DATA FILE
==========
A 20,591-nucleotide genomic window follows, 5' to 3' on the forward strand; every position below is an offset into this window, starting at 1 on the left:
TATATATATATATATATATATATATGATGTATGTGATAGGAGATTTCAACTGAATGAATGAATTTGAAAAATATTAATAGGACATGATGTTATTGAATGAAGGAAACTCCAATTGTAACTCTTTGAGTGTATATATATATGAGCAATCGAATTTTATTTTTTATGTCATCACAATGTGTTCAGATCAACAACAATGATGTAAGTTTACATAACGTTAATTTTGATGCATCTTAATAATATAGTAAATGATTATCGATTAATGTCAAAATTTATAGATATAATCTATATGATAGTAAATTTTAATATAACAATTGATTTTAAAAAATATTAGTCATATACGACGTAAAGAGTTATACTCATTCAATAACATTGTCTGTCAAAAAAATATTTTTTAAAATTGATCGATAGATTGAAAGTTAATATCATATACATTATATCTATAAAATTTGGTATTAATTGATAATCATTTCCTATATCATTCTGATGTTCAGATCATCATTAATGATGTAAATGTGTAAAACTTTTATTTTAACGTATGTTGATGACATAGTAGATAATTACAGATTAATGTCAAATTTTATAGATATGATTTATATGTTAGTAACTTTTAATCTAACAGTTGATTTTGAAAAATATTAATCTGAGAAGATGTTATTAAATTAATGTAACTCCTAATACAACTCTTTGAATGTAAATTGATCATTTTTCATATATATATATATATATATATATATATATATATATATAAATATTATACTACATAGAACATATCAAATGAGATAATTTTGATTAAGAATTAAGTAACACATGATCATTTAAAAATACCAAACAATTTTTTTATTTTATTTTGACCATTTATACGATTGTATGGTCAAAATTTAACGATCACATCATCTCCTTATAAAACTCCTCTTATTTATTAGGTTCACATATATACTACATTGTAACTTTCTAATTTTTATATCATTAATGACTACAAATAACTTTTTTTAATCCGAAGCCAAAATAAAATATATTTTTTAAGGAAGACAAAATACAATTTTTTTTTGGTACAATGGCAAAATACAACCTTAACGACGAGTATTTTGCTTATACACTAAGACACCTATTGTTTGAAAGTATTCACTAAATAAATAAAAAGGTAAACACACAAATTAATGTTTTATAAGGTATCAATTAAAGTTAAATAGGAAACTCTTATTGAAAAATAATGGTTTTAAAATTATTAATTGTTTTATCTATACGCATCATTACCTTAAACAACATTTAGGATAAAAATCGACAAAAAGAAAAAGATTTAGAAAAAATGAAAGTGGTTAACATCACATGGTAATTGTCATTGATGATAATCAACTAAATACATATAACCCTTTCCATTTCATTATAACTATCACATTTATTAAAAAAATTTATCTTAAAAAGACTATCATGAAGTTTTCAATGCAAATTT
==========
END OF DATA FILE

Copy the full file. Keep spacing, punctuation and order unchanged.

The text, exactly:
A 20,591-nucleotide genomic window follows, 5' to 3' on the forward strand; every position below is an offset into this window, starting at 1 on the left:
TATATATATATATATATATATATATGATGTATGTGATAGGAGATTTCAACTGAATGAATGAATTTGAAAAATATTAATAGGACATGATGTTATTGAATGAAGGAAACTCCAATTGTAACTCTTTGAGTGTATATATATATGAGCAATCGAATTTTATTTTTTATGTCATCACAATGTGTTCAGATCAACAACAATGATGTAAGTTTACATAACGTTAATTTTGATGCATCTTAATAATATAGTAAATGATTATCGATTAATGTCAAAATTTATAGATATAATCTATATGATAGTAAATTTTAATATAACAATTGATTTTAAAAAATATTAGTCATATACGACGTAAAGAGTTATACTCATTCAATAACATTGTCTGTCAAAAAAATATTTTTTAAAATTGATCGATAGATTGAAAGTTAATATCATATACATTATATCTATAAAATTTGGTATTAATTGATAATCATTTCCTATATCATTCTGATGTTCAGATCATCATTAATGATGTAAATGTGTAAAACTTTTATTTTAACGTATGTTGATGACATAGTAGATAATTACAGATTAATGTCAAATTTTATAGATATGATTTATATGTTAGTAACTTTTAATCTAACAGTTGATTTTGAAAAATATTAATCTGAGAAGATGTTATTAAATTAATGTAACTCCTAATACAACTCTTTGAATGTAAATTGATCATTTTTCATATATATATATATATATATATATATATATATATATATAAATATTATACTACATAGAACATATCAAATGAGATAATTTTGATTAAGAATTAAGTAACACATGATCATTTAAAAATACCAAACAATTTTTTTATTTTATTTTGACCATTTATACGATTGTATGGTCAAAATTTAACGATCACATCATCTCCTTATAAAACTCCTCTTATTTATTAGGTTCACATATATACTACATTGTAACTTTCTAATTTTTATATCATTAATGACTACAAATAACTTTTTTTAATCCGAAGCCAAAATAAAATATATTTTTTAAGGAAGACAAAATACAATTTTTTTTTGGTACAATGGCAAAATACAACCTTAACGACGAGTATTTTGCTTATACACTAAGACACCTATTGTTTGAAAGTATTCACTAAATAAATAAAAAGGTAAACACACAAATTAATGTTTTATAAGGTATCAATTAAAGTTAAATAGGAAACTCTTATTGAAAAATAATGGTTTTAAAATTATTAATTGTTTTATCTATACGCATCATTACCTTAAACAACATTTAGGATAAAAATCGACAAAAAGAAAAAGATTTAGAAAAAATGAAAGTGGTTAACATCACATGGTAATTGTCATTGATGATAATCAACTAAATACATATAACCCTTTCCATTTCATTATAACTATCACATTTATTAAAAAAATTTATCTTAAAAAGACTATCATGAAGTTTTCAATGCAAATTT